But Egypt has not made clear what would happen to the reform process if Mubarak, 79, who has ruled for a quarter century, leaves office, Farouk Soussa said in an interview.Likewise, a Forbes story today predicts investor worry about the post-Mubarak period, considering that Egypt's own Central Bank (foolishly?) has said that the recent rumors cost a loss of $350 million:
"The main constraint at the moment is the question of succession," Soussa said. "Trying to determine what will happen on key policy issues is like gazing into a crystal ball, and it shouldn't be that way."
Standard & Poor's rates Egypt BB+ for foreign currency and BBB- for local currency with a stable outlook.
"Foreign investment really has to do with the stability of the country," said Arsene Aka, analyst with Global Insight. Although he found the central bank's readiness to put a figure on the cost of freedom of speech "a bit disturbing," he admitted that from an economic standpoint, it did make sense.My own experience in talking to Egyptian businessmen is that they are relatively confident a transition will take place without any serious disturbance to the country's economic policy. But, arguably, the way Egypt is currently run (with an increasingly obvious delegation of economic decisions from the presidency to Gamal Mubarak and the Nazif cabinet) is not exactly optimal, especially since getting a presidential go-ahead is sometimes necessary for major investment projects. Investors have complained of inexplicable delays in decision-making, and I've even heard of cases where an investor with cash in hand simply left because he was tired on waiting for clearance from the presidency.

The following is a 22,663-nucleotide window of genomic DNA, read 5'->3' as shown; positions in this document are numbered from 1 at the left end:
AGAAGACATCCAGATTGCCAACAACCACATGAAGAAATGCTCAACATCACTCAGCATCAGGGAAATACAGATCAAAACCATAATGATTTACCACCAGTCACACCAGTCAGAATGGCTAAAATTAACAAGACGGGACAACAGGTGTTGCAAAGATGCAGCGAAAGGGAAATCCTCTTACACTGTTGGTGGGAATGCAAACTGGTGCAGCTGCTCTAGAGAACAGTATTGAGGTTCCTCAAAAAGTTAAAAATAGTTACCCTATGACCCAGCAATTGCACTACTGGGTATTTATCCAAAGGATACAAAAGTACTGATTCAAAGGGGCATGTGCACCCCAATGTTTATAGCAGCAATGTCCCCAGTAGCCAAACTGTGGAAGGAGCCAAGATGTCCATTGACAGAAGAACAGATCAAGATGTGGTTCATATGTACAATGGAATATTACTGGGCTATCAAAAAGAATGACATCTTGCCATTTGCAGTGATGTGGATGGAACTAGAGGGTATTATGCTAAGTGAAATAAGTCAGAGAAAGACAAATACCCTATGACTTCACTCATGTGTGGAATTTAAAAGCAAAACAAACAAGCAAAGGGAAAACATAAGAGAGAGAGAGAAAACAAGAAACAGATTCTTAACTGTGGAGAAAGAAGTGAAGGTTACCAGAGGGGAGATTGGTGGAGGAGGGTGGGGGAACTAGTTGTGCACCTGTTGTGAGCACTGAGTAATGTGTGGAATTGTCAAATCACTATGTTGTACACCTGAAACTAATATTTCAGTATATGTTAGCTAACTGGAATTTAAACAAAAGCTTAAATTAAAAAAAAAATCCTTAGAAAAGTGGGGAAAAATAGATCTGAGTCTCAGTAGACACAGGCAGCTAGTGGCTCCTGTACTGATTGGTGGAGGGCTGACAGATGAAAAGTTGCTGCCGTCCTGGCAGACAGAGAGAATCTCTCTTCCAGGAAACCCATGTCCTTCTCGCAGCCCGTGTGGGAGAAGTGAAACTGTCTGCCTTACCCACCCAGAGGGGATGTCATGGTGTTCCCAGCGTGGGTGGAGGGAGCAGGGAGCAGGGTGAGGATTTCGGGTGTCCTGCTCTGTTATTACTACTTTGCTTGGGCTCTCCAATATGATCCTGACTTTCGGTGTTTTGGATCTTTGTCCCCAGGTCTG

According to Aka, the $350 million figure was probably a rough calculation of what a few days' rumors could cost Egypt's already impressive achievement of $9 billion in foreign direct investment so far this year. "If Mubarak dies, investment will halve," he warned.
The question is, at what point does it become necessary for the country's economic stability that a clear succession plan (if not a specific successor) be outlined? Or will financial analysts and investors will continue to make educated guesses (but in the end still quite uninformed guesses since there is little solid information) about Gamal Mubarak or Omar Suleiman scenarios? Sure, Egypt's not badly at all in terms of attracting investment despite the current uncertainty, with some long-term projects (e.g. petrochemicals, LNG, etc.) seeing the light of the day, but I've often wondered why the succession issue was not a major concern of investors, or rather why most were pretty confident succession would mostly provide continuity with current economic reform policies. Perhaps that is now changing.